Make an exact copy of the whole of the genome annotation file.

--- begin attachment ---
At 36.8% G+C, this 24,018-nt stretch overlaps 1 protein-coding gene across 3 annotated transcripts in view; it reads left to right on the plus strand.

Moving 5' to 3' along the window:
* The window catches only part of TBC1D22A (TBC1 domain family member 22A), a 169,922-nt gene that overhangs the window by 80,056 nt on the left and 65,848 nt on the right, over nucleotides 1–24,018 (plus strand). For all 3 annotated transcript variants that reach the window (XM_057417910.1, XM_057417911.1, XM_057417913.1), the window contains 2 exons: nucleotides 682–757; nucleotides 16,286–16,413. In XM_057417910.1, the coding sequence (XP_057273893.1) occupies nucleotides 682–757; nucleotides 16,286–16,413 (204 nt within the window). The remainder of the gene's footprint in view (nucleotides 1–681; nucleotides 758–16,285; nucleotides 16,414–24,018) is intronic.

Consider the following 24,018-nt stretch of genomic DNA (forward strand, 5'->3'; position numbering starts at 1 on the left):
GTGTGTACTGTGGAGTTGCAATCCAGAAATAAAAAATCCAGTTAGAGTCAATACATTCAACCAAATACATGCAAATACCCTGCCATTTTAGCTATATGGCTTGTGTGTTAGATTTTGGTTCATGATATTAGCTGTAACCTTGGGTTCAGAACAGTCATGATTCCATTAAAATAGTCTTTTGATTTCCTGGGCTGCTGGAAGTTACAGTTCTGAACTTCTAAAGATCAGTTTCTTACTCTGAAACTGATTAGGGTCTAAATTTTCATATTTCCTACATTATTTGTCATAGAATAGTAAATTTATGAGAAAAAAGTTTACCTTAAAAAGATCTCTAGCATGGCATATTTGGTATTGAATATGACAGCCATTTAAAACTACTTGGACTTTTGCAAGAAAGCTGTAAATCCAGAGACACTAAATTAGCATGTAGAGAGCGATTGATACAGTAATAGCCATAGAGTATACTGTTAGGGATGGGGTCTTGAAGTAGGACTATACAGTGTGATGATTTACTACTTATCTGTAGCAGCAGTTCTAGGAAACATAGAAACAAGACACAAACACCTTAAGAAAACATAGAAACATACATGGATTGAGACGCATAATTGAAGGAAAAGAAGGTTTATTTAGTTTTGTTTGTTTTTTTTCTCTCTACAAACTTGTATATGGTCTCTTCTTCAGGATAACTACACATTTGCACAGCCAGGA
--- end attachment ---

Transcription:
At 36.8% G+C, this 24,018-nt stretch overlaps 1 protein-coding gene across 3 annotated transcripts in view; it reads left to right on the plus strand.

Moving 5' to 3' along the window:
* The window catches only part of TBC1D22A (TBC1 domain family member 22A), a 169,922-nt gene that overhangs the window by 80,056 nt on the left and 65,848 nt on the right, over nucleotides 1–24,018 (plus strand). For all 3 annotated transcript variants that reach the window (XM_057417910.1, XM_057417911.1, XM_057417913.1), the window contains 2 exons: nucleotides 682–757; nucleotides 16,286–16,413. In XM_057417910.1, the coding sequence (XP_057273893.1) occupies nucleotides 682–757; nucleotides 16,286–16,413 (204 nt within the window). The remainder of the gene's footprint in view (nucleotides 1–681; nucleotides 758–16,285; nucleotides 16,414–24,018) is intronic.

Consider the following 24,018-nt stretch of genomic DNA (forward strand, 5'->3'; position numbering starts at 1 on the left):
GTGTGTACTGTGGAGTTGCAATCCAGAAATAAAAAATCCAGTTAGAGTCAATACATTCAACCAAATACATGCAAATACCCTGCCATTTTAGCTATATGGCTTGTGTGTTAGATTTTGGTTCATGATATTAGCTGTAACCTTGGGTTCAGAACAGTCATGATTCCATTAAAATAGTCTTTTGATTTCCTGGGCTGCTGGAAGTTACAGTTCTGAACTTCTAAAGATCAGTTTCTTACTCTGAAACTGATTAGGGTCTAAATTTTCATATTTCCTACATTATTTGTCATAGAATAGTAAATTTATGAGAAAAAAGTTTACCTTAAAAAGATCTCTAGCATGGCATATTTGGTATTGAATATGACAGCCATTTAAAACTACTTGGACTTTTGCAAGAAAGCTGTAAATCCAGAGACACTAAATTAGCATGTAGAGAGCGATTGATACAGTAATAGCCATAGAGTATACTGTTAGGGATGGGGTCTTGAAGTAGGACTATACAGTGTGATGATTTACTACTTATCTGTAGCAGCAGTTCTAGGAAACATAGAAACAAGACACAAACACCTTAAGAAAACATAGAAACATACATGGATTGAGACGCATAATTGAAGGAAAAGAAGGTTTATTTAGTTTTGTTTGTTTTTTTTCTCTCTACAAACTTGTATATGGTCTCTTCTTCAGGATAACTACACATTTGCACAGCCAGGA